So whoever wants to join me, I’m researching all the fun things to do in LA for ladies of a certain age. If anyone knows a fun place to go dancing where you don’t have to arrive after 9 pm, let me know!

It’s possible that I’m having a midlife crisis or I’m worried that I’ll soon be an empty-nester, but I can’t think about that right now because I’m late for happy hour.

Elvia’s Albondigas Soup Recipe

albondigas mexican soup

Everyone says this, but I truly believe that my mom, Elvia, is the best cook in the world. Her posole, beans, enchiladas and albondigas soup are better than any restaurant and definitely better than anything I make. 

Trying to recreate her recipes is not easy because, like many great cooks, she doesn’t write anything down. She throws together ingredients and whatever dish she’s making comes out great every time.

I talked to her on the phone recently while she was in the middle of making Albóndigas, which is a Mexican meatball soup with vegetables and spices. It seemed like the perfect time to get the recipe because she was in the process of making it. Ha, good one. She basically said to make the meatballs, throw some water in a pot with a bunch of ingredients and a couple of hours later, you’ll have your soup. After a little more chatting, I was able to get the basic ingredients for the soup with a little more detailed direction.

Here’s what I came up with and it turned out great – just like I remembered. It’s not spicy (one of the few dishes my mom makes that’s not spicy) so even my boys tried it. I used organic beef and gluten-free bread crumbs because we’re fancy like that (just kidding, my husband has Celiac so everything I cook is gluten free), but feel free to use regular beef and regular bread crumbs.

I just love my mom's recipe for albondigas soup - it's easy and not spicy so kids love it. #soup #albondigas #meatballs #soup #easysoup #easyrecipe

Combine 1 to 1¼ pound organic beef in a large bowl with ½ cup bread crumbs, 1 egg, 1 teaspoon garlic powder, salt and pepper.

Mix the ingredients together with your hands and shape the meat mixture into small balls. Set aside.

Chop half a large white onion and 6 pearl tomatoes.

Add a tablespoon or two of olive oil to a soup pot and sauté 2 cloves of crushed garlic, the onion and tomato until the onion is soft. Then add the water and bouillon (or stock) and bring to a boil.

Lower heat to a simmer and cook for 2 hours. While that’s cooking, chop 1 large potato and two medium zucchini.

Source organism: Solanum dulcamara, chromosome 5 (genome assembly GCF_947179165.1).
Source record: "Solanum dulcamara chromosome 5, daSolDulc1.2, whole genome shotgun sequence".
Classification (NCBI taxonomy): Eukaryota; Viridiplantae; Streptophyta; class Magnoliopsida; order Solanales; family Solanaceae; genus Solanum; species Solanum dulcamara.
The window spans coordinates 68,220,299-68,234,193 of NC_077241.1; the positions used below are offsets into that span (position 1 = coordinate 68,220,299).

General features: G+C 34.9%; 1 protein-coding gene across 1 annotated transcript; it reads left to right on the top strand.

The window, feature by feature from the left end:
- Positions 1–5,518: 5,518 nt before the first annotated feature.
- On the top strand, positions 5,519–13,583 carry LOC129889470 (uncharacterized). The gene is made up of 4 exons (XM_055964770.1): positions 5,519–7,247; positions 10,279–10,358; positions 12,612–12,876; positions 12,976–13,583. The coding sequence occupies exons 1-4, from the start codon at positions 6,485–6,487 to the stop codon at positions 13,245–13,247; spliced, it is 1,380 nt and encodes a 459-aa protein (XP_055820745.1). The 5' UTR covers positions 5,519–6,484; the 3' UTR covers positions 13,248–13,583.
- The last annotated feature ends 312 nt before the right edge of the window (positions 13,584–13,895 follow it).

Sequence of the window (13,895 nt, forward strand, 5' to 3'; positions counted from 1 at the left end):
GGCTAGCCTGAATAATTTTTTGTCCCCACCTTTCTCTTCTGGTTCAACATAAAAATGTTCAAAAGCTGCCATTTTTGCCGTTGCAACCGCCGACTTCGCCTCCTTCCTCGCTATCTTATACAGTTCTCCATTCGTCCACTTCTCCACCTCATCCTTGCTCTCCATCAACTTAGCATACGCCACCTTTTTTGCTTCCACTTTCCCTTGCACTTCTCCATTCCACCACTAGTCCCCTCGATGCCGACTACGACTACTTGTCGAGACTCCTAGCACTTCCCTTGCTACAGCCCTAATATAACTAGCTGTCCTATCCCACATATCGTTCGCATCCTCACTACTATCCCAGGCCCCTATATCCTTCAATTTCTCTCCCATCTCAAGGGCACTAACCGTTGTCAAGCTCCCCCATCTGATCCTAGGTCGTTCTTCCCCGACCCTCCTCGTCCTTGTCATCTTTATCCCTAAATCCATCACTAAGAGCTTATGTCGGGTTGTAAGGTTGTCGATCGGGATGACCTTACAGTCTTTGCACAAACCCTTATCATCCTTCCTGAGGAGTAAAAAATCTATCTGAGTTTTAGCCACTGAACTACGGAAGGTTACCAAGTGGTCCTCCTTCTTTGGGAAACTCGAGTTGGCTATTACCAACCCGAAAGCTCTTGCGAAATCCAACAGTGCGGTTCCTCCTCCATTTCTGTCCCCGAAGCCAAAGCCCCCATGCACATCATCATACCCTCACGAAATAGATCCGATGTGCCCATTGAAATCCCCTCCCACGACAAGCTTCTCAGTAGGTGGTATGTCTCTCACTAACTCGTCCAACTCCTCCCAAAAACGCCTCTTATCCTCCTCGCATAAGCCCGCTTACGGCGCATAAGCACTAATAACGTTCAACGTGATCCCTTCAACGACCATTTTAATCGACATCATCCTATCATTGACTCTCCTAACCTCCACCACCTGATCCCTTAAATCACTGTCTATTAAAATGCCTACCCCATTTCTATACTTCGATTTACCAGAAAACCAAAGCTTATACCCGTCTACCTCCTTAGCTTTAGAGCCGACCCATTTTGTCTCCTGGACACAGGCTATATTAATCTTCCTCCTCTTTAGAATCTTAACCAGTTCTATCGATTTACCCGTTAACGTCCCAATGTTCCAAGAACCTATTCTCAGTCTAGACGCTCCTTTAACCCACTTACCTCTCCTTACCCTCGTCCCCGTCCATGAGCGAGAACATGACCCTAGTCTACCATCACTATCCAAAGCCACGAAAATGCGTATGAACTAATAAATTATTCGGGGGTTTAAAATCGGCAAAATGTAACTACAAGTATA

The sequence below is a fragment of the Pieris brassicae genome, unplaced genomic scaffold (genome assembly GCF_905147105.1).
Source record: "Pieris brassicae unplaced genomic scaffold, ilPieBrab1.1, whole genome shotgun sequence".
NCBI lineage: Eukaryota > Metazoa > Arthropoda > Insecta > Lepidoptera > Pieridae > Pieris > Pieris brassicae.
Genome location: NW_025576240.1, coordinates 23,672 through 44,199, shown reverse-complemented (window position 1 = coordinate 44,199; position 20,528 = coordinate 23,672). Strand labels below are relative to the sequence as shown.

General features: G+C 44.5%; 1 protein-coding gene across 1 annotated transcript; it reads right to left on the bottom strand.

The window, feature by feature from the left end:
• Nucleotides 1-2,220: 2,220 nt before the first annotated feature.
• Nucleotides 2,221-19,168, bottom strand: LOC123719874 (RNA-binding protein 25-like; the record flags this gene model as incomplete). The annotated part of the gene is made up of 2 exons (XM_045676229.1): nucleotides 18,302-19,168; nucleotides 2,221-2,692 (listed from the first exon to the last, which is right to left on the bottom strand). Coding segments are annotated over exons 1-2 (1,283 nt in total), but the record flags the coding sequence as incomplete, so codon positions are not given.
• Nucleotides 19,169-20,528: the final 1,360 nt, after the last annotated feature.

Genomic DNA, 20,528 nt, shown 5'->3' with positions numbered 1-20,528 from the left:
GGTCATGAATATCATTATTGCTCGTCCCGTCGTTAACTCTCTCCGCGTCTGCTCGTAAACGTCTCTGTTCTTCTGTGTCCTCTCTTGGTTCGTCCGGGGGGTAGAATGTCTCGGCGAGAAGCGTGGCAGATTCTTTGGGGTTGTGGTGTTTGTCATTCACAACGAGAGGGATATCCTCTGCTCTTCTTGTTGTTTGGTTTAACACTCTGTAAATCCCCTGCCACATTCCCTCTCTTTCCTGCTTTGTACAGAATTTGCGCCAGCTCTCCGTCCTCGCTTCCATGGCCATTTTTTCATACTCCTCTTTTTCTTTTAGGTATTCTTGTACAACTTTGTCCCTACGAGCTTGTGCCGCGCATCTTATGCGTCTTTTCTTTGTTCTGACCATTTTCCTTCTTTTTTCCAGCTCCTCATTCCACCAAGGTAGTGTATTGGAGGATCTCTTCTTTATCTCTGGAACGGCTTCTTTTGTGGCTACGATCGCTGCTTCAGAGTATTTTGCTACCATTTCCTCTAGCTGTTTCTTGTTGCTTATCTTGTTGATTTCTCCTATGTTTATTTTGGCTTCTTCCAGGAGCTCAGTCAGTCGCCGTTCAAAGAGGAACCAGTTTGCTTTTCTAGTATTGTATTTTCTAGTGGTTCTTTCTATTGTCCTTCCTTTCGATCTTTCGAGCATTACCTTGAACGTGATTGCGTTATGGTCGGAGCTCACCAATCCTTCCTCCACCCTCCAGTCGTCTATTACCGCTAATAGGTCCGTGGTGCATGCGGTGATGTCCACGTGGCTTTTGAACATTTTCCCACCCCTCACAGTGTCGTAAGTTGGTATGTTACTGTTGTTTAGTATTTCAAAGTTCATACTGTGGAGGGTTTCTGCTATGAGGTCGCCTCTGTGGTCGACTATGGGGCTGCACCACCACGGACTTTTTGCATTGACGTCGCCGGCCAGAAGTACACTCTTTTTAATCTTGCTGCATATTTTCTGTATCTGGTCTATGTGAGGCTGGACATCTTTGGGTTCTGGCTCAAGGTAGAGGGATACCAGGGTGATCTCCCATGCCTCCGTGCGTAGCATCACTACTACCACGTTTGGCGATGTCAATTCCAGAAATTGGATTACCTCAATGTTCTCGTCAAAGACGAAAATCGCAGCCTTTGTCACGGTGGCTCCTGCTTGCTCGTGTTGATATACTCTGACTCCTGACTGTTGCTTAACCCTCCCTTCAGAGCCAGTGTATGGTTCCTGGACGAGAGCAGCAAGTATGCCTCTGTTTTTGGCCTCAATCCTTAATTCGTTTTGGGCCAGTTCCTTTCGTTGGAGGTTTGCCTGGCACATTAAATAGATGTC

After cooking the soup for about two hours, add the potato. After 2 ½ hours add the zucchini. Then add more salt and pepper to taste and you’re done. You can serve with cilantro and avocado slices or by itself.

I just love my mom's recipe for albondigas soup - it's easy and not spicy so kids love it. #soup #albondigas #meatballs #soup #easysoup #easyrecipe

Elvia’s Easy Albondigas Soup Recipe


1 to 1¼ pound organic beef
1 egg
1 teaspoon garlic powder
salt and pepper

2 garlic cloves, crushed
1/2 large white onion, chopped
6 pearl tomatoes chopped (or a can of diced tomatoes)
1 large potato, chopped and set aside
2 medium zucchini, chopped and set aside
7 cups of water and one bouillon cube (or 7 cups of chicken or vegetable stock)
Olive oil

Combine beef, bread crumbs, egg, garlic, salt and pepper in a large bowl. Mix together with your hands. Form small meatballs and set aside.

In a large soup pot, sauté onions, garlic, and tomatoes until onions are soft. Pour in water and bouillon (or stock) and add meatballs. Bring to a boil then immediately turn it to simmer. Cook for about two hours then add potatoes*. After 2 ½ hours add the zucchini. After the zucchini is soft, but not mushy, your soup is done. Add more salt and pepper to taste.

Serve and enjoy!

*You can put everything in at once, but the potatoes and zucchini will become mushy. My grandmother puts everything at once and says it’s fine. My mother was adamant that the zucchini be put in at the end.

Hiking Angels Landing in Zion National Park

There it was. The thing that kept me up at night, that woke me from sleep. It was Angels Landing in Zion, one of the most exciting hiking trails in the National Parks.

Angels Landing in Zion National Park (photo by Yvonne Condes)

My husband and some friends had hiked Angels Landing years ago and still tell the story. When we decided to make the trip again to Zion National Park over our boys’ Thanksgiving break, my husband mentioned that he wanted to take our boys on the trail. I immediately panicked.

The way he had described Angels Landing was terrifying; you hike up holding on to chains because it’s so steep. There are cliffs on each side with nothing stopping you from plummeting hundreds of feet to your death.